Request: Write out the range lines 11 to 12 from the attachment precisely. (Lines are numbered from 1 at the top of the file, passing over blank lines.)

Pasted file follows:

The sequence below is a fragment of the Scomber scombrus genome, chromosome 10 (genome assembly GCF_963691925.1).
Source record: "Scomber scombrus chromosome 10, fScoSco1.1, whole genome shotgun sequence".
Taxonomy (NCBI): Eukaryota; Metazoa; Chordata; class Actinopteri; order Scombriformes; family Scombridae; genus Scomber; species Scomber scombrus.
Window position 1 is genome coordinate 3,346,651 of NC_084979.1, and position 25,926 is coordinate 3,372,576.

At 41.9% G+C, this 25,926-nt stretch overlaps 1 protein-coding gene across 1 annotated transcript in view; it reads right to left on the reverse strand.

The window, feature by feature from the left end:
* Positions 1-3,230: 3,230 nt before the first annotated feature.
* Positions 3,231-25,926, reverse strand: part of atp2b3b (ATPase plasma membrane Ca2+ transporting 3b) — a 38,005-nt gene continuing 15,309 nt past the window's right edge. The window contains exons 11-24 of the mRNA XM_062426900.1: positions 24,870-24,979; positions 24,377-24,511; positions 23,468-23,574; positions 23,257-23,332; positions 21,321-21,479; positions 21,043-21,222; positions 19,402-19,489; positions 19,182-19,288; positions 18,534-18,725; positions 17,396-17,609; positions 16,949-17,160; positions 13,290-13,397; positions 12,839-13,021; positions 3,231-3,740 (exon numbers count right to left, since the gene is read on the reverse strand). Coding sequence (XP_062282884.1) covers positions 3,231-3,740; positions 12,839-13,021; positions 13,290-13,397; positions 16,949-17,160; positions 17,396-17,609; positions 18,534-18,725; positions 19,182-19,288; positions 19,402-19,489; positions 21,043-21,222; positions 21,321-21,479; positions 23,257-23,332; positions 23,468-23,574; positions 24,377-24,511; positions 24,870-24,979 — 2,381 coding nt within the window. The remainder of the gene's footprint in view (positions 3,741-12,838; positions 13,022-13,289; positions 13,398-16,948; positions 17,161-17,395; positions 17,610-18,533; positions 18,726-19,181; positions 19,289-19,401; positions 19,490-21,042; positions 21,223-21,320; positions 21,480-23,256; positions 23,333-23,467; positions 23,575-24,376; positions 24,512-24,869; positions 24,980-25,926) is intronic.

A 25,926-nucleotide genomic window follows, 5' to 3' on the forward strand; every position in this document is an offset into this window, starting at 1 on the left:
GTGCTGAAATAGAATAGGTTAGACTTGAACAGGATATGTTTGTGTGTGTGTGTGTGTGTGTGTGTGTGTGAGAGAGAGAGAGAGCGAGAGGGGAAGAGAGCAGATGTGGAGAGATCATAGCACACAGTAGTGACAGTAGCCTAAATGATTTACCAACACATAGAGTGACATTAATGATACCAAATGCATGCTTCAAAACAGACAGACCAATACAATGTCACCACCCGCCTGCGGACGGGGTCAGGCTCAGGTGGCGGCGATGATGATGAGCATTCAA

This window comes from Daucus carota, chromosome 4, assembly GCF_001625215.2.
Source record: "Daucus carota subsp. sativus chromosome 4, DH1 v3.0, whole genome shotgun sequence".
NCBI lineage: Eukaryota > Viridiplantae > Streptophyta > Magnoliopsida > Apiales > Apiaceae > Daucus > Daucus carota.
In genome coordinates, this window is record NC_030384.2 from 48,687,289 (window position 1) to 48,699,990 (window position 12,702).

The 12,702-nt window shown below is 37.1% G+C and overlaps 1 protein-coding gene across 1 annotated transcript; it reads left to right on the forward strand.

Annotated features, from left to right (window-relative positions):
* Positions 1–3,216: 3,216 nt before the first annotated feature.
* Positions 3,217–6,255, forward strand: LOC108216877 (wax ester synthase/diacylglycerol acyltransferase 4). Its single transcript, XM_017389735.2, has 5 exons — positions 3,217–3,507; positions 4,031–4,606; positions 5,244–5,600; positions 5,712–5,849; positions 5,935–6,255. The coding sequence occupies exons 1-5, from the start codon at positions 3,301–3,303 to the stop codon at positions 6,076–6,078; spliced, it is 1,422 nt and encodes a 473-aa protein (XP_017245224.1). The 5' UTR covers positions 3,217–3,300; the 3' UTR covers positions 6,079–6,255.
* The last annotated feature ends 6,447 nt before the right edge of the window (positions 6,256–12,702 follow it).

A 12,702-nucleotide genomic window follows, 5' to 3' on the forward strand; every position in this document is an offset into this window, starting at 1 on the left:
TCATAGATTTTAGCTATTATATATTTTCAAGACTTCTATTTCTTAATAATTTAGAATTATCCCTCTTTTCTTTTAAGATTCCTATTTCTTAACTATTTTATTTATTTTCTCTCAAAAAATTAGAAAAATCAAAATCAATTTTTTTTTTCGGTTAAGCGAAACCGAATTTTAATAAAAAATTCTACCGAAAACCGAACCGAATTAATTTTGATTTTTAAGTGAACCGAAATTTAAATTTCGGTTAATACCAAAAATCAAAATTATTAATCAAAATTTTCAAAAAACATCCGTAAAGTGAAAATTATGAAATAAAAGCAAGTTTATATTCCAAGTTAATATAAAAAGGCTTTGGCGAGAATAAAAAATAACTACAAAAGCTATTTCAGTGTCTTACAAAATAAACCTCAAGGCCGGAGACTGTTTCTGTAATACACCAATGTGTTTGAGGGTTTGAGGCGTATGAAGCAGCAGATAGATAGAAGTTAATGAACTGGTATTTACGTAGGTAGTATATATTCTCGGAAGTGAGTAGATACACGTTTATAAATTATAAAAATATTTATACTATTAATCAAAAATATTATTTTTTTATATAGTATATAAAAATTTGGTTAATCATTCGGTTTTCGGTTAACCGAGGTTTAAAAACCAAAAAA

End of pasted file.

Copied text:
This window comes from Daucus carota, chromosome 4, assembly GCF_001625215.2.
Source record: "Daucus carota subsp. sativus chromosome 4, DH1 v3.0, whole genome shotgun sequence".